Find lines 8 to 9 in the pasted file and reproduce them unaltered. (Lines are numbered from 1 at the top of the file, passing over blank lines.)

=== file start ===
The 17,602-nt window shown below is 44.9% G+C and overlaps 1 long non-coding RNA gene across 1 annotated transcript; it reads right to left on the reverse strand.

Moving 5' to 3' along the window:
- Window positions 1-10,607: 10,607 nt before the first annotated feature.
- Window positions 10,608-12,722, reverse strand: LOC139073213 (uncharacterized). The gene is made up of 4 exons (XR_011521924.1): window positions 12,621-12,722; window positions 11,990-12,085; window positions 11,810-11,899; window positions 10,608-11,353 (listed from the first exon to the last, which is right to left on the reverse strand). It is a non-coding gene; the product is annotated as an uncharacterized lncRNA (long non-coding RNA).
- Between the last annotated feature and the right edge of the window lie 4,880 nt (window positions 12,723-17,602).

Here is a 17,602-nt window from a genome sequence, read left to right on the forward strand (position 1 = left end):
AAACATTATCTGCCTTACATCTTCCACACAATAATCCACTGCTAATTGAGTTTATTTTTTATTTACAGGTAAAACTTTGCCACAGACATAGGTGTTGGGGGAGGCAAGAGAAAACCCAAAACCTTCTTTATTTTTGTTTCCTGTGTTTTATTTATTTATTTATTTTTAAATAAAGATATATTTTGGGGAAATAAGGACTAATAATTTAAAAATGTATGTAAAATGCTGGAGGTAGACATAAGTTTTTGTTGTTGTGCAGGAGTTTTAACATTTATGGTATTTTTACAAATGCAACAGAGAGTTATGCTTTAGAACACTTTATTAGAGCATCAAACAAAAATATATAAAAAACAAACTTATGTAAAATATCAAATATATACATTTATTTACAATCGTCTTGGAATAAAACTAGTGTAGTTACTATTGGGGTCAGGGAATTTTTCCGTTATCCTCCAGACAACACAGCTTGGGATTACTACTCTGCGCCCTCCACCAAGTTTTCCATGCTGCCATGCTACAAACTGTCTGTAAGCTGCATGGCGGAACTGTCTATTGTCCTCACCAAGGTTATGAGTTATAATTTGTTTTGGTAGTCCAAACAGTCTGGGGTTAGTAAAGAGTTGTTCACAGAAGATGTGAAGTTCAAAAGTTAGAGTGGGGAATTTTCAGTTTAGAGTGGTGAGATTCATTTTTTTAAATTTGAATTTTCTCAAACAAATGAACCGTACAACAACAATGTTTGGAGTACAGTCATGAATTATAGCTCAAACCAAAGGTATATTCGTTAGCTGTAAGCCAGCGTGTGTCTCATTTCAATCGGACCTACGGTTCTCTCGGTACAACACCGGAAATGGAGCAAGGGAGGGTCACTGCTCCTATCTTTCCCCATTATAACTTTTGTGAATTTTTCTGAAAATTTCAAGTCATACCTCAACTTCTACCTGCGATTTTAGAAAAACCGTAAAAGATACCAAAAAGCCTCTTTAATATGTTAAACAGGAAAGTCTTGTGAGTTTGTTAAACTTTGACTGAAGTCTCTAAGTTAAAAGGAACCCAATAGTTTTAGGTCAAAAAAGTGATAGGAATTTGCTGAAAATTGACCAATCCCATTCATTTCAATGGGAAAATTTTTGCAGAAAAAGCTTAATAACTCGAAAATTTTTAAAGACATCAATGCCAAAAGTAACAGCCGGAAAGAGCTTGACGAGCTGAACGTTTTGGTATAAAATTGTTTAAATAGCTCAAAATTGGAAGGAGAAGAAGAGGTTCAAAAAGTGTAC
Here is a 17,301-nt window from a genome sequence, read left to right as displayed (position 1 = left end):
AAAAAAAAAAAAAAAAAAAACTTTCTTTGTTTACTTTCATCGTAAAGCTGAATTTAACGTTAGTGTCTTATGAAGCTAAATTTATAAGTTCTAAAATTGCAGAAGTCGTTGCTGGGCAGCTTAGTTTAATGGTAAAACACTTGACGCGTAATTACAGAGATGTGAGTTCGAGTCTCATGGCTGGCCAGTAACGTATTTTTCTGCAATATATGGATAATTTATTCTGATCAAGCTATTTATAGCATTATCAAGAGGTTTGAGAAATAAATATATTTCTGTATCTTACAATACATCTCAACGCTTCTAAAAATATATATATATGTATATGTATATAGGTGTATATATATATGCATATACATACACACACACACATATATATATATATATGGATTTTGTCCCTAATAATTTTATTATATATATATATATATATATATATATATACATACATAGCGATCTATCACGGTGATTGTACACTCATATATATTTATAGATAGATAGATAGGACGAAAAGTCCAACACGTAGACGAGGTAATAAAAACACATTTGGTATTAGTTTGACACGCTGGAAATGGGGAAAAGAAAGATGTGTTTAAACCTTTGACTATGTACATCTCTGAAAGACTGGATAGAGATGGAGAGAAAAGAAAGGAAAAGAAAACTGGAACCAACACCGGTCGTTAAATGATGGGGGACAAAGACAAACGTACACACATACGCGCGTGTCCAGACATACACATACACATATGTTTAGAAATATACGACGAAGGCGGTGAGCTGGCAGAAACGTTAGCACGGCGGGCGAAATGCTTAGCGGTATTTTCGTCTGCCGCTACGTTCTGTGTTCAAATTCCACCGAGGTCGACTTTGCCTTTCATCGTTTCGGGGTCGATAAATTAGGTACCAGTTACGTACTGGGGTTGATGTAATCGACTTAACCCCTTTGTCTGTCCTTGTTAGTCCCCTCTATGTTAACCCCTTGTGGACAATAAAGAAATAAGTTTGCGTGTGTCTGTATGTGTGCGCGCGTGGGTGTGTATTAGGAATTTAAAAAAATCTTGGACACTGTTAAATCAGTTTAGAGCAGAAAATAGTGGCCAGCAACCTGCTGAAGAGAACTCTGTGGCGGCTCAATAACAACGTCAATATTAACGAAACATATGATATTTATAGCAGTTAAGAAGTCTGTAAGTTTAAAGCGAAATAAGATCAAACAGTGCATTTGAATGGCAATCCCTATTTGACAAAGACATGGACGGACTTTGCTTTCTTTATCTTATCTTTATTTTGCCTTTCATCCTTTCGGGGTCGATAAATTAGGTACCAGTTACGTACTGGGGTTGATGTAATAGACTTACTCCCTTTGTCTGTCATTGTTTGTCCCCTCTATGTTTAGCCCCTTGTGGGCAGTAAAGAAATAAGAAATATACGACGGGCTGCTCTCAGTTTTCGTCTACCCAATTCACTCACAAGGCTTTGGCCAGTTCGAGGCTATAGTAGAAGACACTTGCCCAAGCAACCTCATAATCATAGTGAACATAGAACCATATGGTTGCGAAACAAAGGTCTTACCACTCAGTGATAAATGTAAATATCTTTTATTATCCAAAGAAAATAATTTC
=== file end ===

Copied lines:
Here is a 17,301-nt window from a genome sequence, read left to right as displayed (position 1 = left end):
AAAAAAAAAAAAAAAAAAAACTTTCTTTGTTTACTTTCATCGTAAAGCTGAATTTAACGTTAGTGTCTTATGAAGCTAAATTTATAAGTTCTAAAATTGCAGAAGTCGTTGCTGGGCAGCTTAGTTTAATGGTAAAACACTTGACGCGTAATTACAGAGATGTGAGTTCGAGTCTCATGGCTGGCCAGTAACGTATTTTTCTGCAATATATGGATAATTTATTCTGATCAAGCTATTTATAGCATTATCAAGAGGTTTGAGAAATAAATATATTTCTGTATCTTACAATACATCTCAACGCTTCTAAAAATATATATATATGTATATGTATATAGGTGTATATATATATGCATATACATACACACACACACATATATATATATATATGGATTTTGTCCCTAATAATTTTATTATATATATATATATATATATATATATATACATACATAGCGATCTATCACGGTGATTGTACACTCATATATATTTATAGATAGATAGATAGGACGAAAAGTCCAACACGTAGACGAGGTAATAAAAACACATTTGGTATTAGTTTGACACGCTGGAAATGGGGAAAAGAAAGATGTGTTTAAACCTTTGACTATGTACATCTCTGAAAGACTGGATAGAGATGGAGAGAAAAGAAAGGAAAAGAAAACTGGAACCAACACCGGTCGTTAAATGATGGGGGACAAAGACAAACGTACACACATACGCGCGTGTCCAGACATACACATACACATATGTTTAGAAATATACGACGAAGGCGGTGAGCTGGCAGAAACGTTAGCACGGCGGGCGAAATGCTTAGCGGTATTTTCGTCTGCCGCTACGTTCTGTGTTCAAATTCCACCGAGGTCGACTTTGCCTTTCATCGTTTCGGGGTCGATAAATTAGGTACCAGTTACGTACTGGGGTTGATGTAATCGACTTAACCCCTTTGTCTGTCCTTGTTAGTCCCCTCTATGTTAACCCCTTGTGGACAATAAAGAAATAAGTTTGCGTGTGTCTGTATGTGTGCGCGCGTGGGTGTGTATTAGGAATTTAAAAAAATCTTGGACACTGTTAAATCAGTTTAGAGCAGAAAATAGTGGCCAGCAACCTGCTGAAGAGAACTCTGTGGCGGCTCAATAACAACGTCAATATTAACGAAACATATGATATTTATAGCAGTTAAGAAGTCTGTAAGTTTAAAGCGAAATAAGATCAAACAGTGCATTTGAATGGCAATCCCTATTTGACAAAGACATGGACGGACTTTGCTTTCTTTATCTTATCTTTATTTTGCCTTTCATCCTTTCGGGGTCGATAAATTAGGTACCAGTTACGTACTGGGGTTGATGTAATAGACTTACTCCCTTTGTCTGTCATTGTTTGTCCCCTCTATGTTTAGCCCCTTGTGGGCAGTAAAGAAATAAGAAATATACGACGGGCTGCTCTCAGTTTTCGTCTACCCAATTCACTCACAAGGCTTTGGCCAGTTCGAGGCTATAGTAGAAGACACTTGCCCAAGCAACCTCATAATCATAGTGAACATAGAACCATATGGTTGCGAAACAAAGGTCTTACCACTCAGTGATAAATGTAAATATCTTTTATTATCCAAAGAAAATAATTTC